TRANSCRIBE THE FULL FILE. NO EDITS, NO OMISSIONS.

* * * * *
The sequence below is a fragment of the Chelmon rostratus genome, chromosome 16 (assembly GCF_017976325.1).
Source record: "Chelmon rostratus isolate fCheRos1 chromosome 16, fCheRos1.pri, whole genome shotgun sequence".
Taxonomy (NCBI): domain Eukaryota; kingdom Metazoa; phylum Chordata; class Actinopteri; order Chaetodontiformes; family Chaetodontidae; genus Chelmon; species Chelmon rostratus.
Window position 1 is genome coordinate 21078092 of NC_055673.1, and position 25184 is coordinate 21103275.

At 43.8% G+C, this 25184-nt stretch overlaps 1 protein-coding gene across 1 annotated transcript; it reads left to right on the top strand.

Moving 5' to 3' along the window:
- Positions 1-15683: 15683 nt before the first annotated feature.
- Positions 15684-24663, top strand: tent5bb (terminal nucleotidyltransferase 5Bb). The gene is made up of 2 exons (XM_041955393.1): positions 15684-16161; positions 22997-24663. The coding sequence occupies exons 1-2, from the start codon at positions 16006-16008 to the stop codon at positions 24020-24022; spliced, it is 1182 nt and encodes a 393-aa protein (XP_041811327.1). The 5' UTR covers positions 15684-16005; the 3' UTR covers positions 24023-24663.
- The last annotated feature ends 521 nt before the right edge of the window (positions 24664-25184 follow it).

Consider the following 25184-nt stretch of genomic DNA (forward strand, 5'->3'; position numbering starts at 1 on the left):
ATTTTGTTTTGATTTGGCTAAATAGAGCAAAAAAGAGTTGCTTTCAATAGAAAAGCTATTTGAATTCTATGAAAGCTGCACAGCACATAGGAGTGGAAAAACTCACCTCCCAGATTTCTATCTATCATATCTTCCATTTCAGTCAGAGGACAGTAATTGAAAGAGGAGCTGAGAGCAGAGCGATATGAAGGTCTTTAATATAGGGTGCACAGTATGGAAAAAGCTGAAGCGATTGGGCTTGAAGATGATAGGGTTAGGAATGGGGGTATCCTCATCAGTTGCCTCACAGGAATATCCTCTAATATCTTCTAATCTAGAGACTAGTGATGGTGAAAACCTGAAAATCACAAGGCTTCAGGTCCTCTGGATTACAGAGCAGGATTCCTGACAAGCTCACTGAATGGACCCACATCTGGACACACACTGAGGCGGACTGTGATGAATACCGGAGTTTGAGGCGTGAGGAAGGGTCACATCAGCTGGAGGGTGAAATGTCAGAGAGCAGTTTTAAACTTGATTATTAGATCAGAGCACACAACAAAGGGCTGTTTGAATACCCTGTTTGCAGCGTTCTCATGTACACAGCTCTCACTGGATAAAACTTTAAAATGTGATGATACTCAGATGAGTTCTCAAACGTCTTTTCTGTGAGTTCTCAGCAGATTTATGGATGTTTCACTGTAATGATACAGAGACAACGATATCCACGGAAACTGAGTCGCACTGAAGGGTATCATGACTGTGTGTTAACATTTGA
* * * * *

The sequence below is a fragment of the Chelmon rostratus genome, chromosome 16 (assembly GCF_017976325.1).
Source record: "Chelmon rostratus isolate fCheRos1 chromosome 16, fCheRos1.pri, whole genome shotgun sequence".
Taxonomy (NCBI): domain Eukaryota; kingdom Metazoa; phylum Chordata; class Actinopteri; order Chaetodontiformes; family Chaetodontidae; genus Chelmon; species Chelmon rostratus.
Window position 1 is genome coordinate 21078092 of NC_055673.1, and position 25184 is coordinate 21103275.

At 43.8% G+C, this 25184-nt stretch overlaps 1 protein-coding gene across 1 annotated transcript; it reads left to right on the top strand.

Moving 5' to 3' along the window:
- Positions 1-15683: 15683 nt before the first annotated feature.
- Positions 15684-24663, top strand: tent5bb (terminal nucleotidyltransferase 5Bb). The gene is made up of 2 exons (XM_041955393.1): positions 15684-16161; positions 22997-24663. The coding sequence occupies exons 1-2, from the start codon at positions 16006-16008 to the stop codon at positions 24020-24022; spliced, it is 1182 nt and encodes a 393-aa protein (XP_041811327.1). The 5' UTR covers positions 15684-16005; the 3' UTR covers positions 24023-24663.
- The last annotated feature ends 521 nt before the right edge of the window (positions 24664-25184 follow it).

Consider the following 25184-nt stretch of genomic DNA (forward strand, 5'->3'; position numbering starts at 1 on the left):
ATTTTGTTTTGATTTGGCTAAATAGAGCAAAAAAGAGTTGCTTTCAATAGAAAAGCTATTTGAATTCTATGAAAGCTGCACAGCACATAGGAGTGGAAAAACTCACCTCCCAGATTTCTATCTATCATATCTTCCATTTCAGTCAGAGGACAGTAATTGAAAGAGGAGCTGAGAGCAGAGCGATATGAAGGTCTTTAATATAGGGTGCACAGTATGGAAAAAGCTGAAGCGATTGGGCTTGAAGATGATAGGGTTAGGAATGGGGGTATCCTCATCAGTTGCCTCACAGGAATATCCTCTAATATCTTCTAATCTAGAGACTAGTGATGGTGAAAACCTGAAAATCACAAGGCTTCAGGTCCTCTGGATTACAGAGCAGGATTCCTGACAAGCTCACTGAATGGACCCACATCTGGACACACACTGAGGCGGACTGTGATGAATACCGGAGTTTGAGGCGTGAGGAAGGGTCACATCAGCTGGAGGGTGAAATGTCAGAGAGCAGTTTTAAACTTGATTATTAGATCAGAGCACACAACAAAGGGCTGTTTGAATACCCTGTTTGCAGCGTTCTCATGTACACAGCTCTCACTGGATAAAACTTTAAAATGTGATGATACTCAGATGAGTTCTCAAACGTCTTTTCTGTGAGTTCTCAGCAGATTTATGGATGTTTCACTGTAATGATACAGAGACAACGATATCCACGGAAACTGAGTCGCACTGAAGGGTATCATGACTGTGTGTTAACATTTGA